Here we introduce a novel approach to 2DES which combines active phase locking and the broadband two-color pump-probe geometry with precise phase correction. The two pump pulses are created using a Mach-Zehnder interferometer that is phase stabilized by active feedback electronics. The separated paths in the interferometer make it possible to individually manipulate the two pump pulses. Taking advantage of this, we improve the signal-to-noise ratio by efficient suppression of scattering noise with double modulation of the two pump pulses. Moreover, a pair of quartz wedges and a compensation plate installed in the two arms of the interferometer allow to precisely manipulate the phase difference between the two pump pulses, enabling one to recover the 2DES rephasing and non-rephasing signals. By employing two non-collinear optical parametric amplifiers (NOPAs) as the pump and probe sources, we demonstrate the 2DES approach on a solution sample of CdSe/ZnS nanocrystals. Our setup combines the merits of the two geometries with robust phase stabilization, ultrafast time-resolution (< 10 fs), two-color operation, long delay scans, individual polarization manipulation and the ease of implementation.
2. Experimental implementation
The layout of our setup is shown in Fig. 1. The 2DES setup is based on the two-color pump-probe geometry with pump and probe beams from two home-built NOPAs pumped by a regenerative amplifier (Libra, Coherent Inc) which produces pulses at 800 nm with 1 kHz repetition rate . The spectrum of each NOPA output can be tuned over 500-780 nm with more than 100 nm spectral coverage, which can support sub-10 fs pulses after compression by chirped mirrors. The two independently tunable NOPAs enable our setup to work in either single-color or two-color modes.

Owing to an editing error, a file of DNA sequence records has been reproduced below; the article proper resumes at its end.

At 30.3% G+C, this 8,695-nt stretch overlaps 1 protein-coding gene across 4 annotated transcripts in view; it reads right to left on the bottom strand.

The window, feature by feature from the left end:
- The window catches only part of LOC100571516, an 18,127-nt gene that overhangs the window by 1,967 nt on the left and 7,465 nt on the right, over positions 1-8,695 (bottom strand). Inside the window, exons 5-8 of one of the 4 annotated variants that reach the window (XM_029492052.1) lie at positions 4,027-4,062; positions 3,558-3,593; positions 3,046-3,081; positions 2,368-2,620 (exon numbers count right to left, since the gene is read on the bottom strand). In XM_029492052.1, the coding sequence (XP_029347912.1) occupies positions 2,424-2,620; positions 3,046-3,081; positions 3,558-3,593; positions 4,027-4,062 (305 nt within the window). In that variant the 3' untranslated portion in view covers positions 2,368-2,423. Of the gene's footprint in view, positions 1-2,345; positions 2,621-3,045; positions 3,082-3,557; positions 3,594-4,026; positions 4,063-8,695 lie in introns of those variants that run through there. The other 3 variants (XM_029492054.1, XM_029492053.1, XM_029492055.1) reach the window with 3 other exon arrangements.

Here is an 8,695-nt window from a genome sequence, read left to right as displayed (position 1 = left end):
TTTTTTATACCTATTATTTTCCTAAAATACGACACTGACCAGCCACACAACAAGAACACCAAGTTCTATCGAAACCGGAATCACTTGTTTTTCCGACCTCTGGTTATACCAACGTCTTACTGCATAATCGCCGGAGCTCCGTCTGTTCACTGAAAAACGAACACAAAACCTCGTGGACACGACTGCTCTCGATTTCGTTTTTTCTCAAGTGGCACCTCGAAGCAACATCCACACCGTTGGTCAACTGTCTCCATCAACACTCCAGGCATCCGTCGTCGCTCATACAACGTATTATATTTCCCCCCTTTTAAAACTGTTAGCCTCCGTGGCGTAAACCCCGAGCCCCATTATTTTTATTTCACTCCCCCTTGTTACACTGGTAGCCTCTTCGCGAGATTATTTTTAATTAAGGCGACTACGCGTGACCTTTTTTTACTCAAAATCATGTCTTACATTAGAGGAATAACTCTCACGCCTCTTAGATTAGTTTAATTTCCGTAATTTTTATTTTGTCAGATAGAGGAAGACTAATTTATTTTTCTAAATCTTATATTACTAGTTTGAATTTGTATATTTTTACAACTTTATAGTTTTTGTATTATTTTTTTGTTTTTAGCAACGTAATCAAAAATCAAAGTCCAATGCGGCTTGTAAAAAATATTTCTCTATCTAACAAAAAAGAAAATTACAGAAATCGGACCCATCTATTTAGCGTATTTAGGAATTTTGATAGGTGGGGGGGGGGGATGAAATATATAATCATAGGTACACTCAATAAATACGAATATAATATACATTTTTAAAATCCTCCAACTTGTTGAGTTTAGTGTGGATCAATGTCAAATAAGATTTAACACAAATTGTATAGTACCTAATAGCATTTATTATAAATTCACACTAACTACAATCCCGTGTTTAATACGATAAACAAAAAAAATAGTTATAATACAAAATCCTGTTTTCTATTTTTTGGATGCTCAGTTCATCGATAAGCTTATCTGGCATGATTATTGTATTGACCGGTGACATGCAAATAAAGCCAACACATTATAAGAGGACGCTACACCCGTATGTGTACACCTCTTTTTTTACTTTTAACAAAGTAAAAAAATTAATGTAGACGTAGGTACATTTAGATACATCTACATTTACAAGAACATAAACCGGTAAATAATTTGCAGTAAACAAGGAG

2DES probes the third-order nonlinear optical response induced by a sequence of three pulses (A, B and C) with tunable time delay τ and T. We feed the output of NOPA 1 into a Mach-Zehnder interferometer to generate the pulses A and B with precisely locked relative phase and controllable delay τ. The interferometer is implemented by directly mounting optical elements on an aluminum plate for stabilization. A continuous-wave (cw) laser (472.9 nm) beam co-propagates along the path of the ultrashort pulses in the interferometer with a slight vertical shift. The interference signal from the cw laser is used as a reference monitoring the relative path lengths of the interferometer. To achieve phase locking of the two excitation pulses, we actively lock the interferometer with a feedback loop following the approach used in the JILA-MONSTR . Briefly, the interference between the cw beams traveling through each arm provides an error signal that is amplified by a high-speed servo controller (LB1005, Newport) to drive the piezoelectric transducer to achieve the phase stabilization. The feedback loop is disengaged to allow the τ-stage to be moved to a position and then reengaged to record the signal at a specific τ. The scanning range of τ is only limited by the travel range of translation stage, which is of great meaning for studying the systems with long dephasing times such as atomic vapors  and semiconductor nanostructures at cryogenic temperature [52, 53].
The two collinear pump pulses and the probe are non-collinearly focused on the sample. The spectrum of the transmitted probe, spatially selected by an iris, is analyzed by a spectrometer equipped with a fast CCD camera (Entwicklungsburo Stresing), working at 1 kHz for acquiring the 2D spectrum on the emission axis in a pulse-to-pulse mode. After scanning τ, the 2D spectrum is generated by Fourier transformation along τ axis to obtain the excitation frequency , where under sampling is used for the measurement in the range of 500-780 nm because the shortest step in τ scan is the wavelength of the cw laser. Two mechanical choppers synchronized to the laser modulate the two pump beams in the arms of the interferometer with great care taken to avoid disturbing the cw laser, which can efficiently suppress the scattering noise and the pump-probe background.